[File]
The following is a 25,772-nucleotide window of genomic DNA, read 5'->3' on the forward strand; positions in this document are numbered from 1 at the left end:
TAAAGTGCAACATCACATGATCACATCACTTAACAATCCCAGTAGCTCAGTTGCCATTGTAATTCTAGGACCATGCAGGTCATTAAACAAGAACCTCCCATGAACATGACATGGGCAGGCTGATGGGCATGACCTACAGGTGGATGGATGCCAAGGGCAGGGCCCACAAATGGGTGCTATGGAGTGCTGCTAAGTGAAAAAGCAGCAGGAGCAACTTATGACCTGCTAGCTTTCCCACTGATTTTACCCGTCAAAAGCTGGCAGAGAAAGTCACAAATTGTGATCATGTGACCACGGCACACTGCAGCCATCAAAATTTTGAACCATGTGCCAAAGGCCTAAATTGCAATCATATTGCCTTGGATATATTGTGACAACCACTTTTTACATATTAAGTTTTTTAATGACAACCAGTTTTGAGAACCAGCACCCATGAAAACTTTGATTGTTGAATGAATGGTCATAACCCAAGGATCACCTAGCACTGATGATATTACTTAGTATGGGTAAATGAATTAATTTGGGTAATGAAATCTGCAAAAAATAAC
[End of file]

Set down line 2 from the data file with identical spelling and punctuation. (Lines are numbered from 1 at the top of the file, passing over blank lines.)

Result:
TAAAGTGCAACATCACATGATCACATCACTTAACAATCCCAGTAGCTCAGTTGCCATTGTAATTCTAGGACCATGCAGGTCATTAAACAAGAACCTCCCATGAACATGACATGGGCAGGCTGATGGGCATGACCTACAGGTGGATGGATGCCAAGGGCAGGGCCCACAAATGGGTGCTATGGAGTGCTGCTAAGTGAAAAAGCAGCAGGAGCAACTTATGACCTGCTAGCTTTCCCACTGATTTTACCCGTCAAAAGCTGGCAGAGAAAGTCACAAATTGTGATCATGTGACCACGGCACACTGCAGCCATCAAAATTTTGAACCATGTGCCAAAGGCCTAAATTGCAATCATATTGCCTTGGATATATTGTGACAACCACTTTTTACATATTAAGTTTTTTAATGACAACCAGTTTTGAGAACCAGCACCCATGAAAACTTTGATTGTTGAATGAATGGTCATAACCCAAGGATCACCTAGCACTGATGATATTACTTAGTATGGGTAAATGAATTAATTTGGGTAATGAAATCTGCAAAAAATAAC